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Physician attitudes about abortion and their willingness to consult in abortion care at a Midwestern academic medical center

      Abstract

      Objective

      To assess abortion-related attitudes, practices, and perceptions among physicians of all specialties at a Wisconsin academic medical center.

      Study design

      We developed and disseminated a cross-sectional web and mail survey to physicians at our academic center using a list generated by Human Resources. We performed descriptive analyses and assessed bivariate relationships between measures of support for abortion, perceived climate of opinion, willingness to consult in abortion-related cases, and sociodemographic and professional characteristics. We used binary logistic regression to model willingness to consult.

      Results

      We sent the survey to 1357 physicians and received 913 (67%) responses. Participants reported strong support for unrestricted access to abortion and the efforts of abortion providers but estimated relatively lower support among peers. Compared to 556 (62%) who reported “a lot” of support for abortion access, only 183 (21%) estimated the same level of support among peers. Similarly, 615 (69%) participants reported “a lot” of support for abortion providers, compared to only 227 (25%) who estimated the same level of support among peers. Participants most commonly estimated that peers “somewhat” support abortion access (381; 43%) and abortion providers (344; 39%). Across specialties, 799 (90%) physicians said they were at least “somewhat” willing to consult in abortion-related cases. Compared to obstetrician-gynecologists and family physicians, other specialists were less likely to be willing to consult (aOR = 0.43, 95% CI 0.29–0.65), though majorities of both groups were willing. Physicians who perceived equal or higher support for abortion among peers were more likely to be willing to consult (aOR = 2.17, 95% CI 1.60–2.95).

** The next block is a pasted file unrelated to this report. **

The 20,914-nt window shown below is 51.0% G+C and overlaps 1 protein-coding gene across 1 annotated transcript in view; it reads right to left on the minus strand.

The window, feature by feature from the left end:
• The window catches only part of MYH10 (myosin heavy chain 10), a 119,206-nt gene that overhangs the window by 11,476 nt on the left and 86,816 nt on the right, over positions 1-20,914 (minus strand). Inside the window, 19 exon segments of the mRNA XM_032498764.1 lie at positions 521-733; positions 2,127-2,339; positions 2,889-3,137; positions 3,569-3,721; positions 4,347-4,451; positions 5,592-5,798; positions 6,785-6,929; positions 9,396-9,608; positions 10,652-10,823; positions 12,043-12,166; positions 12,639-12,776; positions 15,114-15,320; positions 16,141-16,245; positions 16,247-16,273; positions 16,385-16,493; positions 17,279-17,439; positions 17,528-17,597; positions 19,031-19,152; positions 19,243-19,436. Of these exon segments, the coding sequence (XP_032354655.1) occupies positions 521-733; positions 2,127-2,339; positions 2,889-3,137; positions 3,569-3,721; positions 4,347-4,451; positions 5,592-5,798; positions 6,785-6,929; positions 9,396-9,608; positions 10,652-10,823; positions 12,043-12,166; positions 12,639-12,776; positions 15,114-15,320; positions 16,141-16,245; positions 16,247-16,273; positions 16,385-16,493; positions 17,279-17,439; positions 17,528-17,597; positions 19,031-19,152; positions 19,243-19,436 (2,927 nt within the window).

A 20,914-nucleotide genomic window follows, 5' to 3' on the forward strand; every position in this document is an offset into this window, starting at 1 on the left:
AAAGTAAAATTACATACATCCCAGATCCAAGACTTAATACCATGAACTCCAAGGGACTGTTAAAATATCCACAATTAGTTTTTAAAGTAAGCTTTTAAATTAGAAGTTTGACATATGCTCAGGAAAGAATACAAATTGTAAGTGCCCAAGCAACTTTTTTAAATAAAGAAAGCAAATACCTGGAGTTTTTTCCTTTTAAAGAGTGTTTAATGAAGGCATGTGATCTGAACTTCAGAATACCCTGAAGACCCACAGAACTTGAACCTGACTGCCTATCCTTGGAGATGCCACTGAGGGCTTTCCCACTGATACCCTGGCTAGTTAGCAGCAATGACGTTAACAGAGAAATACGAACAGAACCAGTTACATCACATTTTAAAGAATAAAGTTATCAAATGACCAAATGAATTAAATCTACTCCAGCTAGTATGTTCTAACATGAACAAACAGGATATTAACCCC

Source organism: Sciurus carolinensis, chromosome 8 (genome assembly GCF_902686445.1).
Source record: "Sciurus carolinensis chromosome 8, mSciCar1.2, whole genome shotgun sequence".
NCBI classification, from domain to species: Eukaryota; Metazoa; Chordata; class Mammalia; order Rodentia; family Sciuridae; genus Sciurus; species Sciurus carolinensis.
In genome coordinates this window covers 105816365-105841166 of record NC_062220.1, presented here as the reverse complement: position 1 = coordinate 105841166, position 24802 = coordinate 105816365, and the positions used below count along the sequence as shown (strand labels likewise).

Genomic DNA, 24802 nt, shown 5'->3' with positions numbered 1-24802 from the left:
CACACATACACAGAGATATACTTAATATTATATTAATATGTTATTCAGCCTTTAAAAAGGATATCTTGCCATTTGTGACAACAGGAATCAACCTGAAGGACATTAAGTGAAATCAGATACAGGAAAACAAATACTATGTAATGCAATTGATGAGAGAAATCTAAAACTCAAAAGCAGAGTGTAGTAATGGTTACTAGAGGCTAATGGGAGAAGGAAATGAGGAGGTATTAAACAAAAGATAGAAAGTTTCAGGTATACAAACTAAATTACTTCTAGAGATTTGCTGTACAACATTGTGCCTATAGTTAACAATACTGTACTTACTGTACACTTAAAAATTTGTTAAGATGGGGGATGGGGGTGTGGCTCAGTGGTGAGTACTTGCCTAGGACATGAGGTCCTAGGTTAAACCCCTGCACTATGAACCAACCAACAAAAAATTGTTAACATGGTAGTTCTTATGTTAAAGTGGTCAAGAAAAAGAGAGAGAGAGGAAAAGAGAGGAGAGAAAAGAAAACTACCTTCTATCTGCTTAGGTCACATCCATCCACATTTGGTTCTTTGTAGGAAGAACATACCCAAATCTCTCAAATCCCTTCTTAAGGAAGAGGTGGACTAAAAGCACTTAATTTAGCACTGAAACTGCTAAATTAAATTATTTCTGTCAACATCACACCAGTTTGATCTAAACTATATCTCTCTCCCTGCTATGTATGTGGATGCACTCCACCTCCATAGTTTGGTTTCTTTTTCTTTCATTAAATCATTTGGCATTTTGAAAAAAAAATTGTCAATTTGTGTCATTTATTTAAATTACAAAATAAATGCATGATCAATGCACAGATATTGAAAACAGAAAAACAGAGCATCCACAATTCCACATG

Conclusion

      Most physicians at our center reported support for abortion; however, those who perceived less support among peers reported less willingness to consult in abortion-related care, regardless of specialty.

      Implications

      Even among physicians who supported abortion, the perception that peers were less supportive deterred participation in abortion-related care at our institution. Where abortion care is isolated or stigmatized, physicians may be unaware of colleagues’ true attitudes about abortion. Efforts to normalize communication about abortion care could improve access and quality.

      Keywords

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